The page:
Mountain-front recharge, which generally occurs along the margins of alluvial basins, can be a large part of total recharge to the aquifer system in such basins. Mountain-front recharge occurs as the result of infiltration of flow from streams that have headwaters in the mountainous areas adjacent to alluvial basins and ground- water flow from the aquifers in the mountainous areas to the aquifer in the alluvial basin.
This report presents estimates of mountain-front recharge to the basin-fill aquifer along the eastern side of the Middle Rio Grande Basin in central New Mexico. The basin is a structural feature that contains a large thickness of basin-fill deposits, which compose the main aquifer in the basin. The basin is bounded along the eastern side by mountains composed of crystalline rocks of Precambrian age and sedimentary rocks of Paleozoic age. Precipitation is much larger in the mountains than in the basin; many stream channels debouch from the mountainous area to the basin.
Chloride-balance and water-yield regression methods were used to estimate mountain-front recharge. The chloride-balance method was used to calculate a chloride balance in watersheds in the mountainous areas along the eastern side of the basin (subareas). The source of chloride to these watersheds is bulk precipitation (wet and dry deposition). Chloride leaves these watersheds as mountain-front recharge. The water-yield regression method was used to determine the streamflow from the mountainous watersheds at the mountain front. This streamflow was assumed to be equal to mountain-front recharge because most of this streamflow infiltrates and recharges the basin-fill aquifer.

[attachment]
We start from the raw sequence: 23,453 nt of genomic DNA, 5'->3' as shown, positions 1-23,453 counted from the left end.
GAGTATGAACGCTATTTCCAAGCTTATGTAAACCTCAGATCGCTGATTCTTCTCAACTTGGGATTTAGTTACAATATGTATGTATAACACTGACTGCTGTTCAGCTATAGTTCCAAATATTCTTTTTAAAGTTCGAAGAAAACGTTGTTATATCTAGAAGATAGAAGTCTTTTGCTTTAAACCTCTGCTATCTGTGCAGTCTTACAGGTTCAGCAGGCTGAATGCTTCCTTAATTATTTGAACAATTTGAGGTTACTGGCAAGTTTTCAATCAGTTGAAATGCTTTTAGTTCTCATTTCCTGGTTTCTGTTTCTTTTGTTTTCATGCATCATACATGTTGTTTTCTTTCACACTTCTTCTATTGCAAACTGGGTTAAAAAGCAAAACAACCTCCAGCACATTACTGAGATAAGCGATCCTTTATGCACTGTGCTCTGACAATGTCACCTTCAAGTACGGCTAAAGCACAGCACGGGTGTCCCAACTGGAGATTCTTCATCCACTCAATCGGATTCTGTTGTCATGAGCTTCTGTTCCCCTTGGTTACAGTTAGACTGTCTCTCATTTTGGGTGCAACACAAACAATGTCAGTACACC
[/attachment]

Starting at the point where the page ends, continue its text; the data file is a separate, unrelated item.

Total mountain-front recharge along the eastern side of the Middle Rio Grande Basin was estimated to be about 11,000 acre- feet per year using the chloride-balance method and about 36,000 and 38,000 acre-feet per year using two water-yield regression equations. There was a large range in the recharge estimates in a particular subarea using the different methods. Mountain-front recharge ranged from 0.7 to 15 percent of total annual precipitation in the subareas (percent recharge). Some of the smallest values of percent recharge were in the subareas in the southern part of the basin, which generally have low altitudes. The larger percent-recharge values were from subareas with higher altitudes.
With existing information, determining which of the mountain- front recharge estimates is most accurate and the reasons for discrepancies among the different estimates is not possible. The chloride-balance method underestimates recharge if the chloride concentration used in the calculations for precipitation is too small or the chloride concentration in recharge is too large. Water-yield regression methods overestimate recharge if the amount of evapotranspiration of water that infiltrates into the channel bed of arroyos during runoff from summer thunderstorms is large.
Abstract from Water-Resources Investigations Report 00-4010
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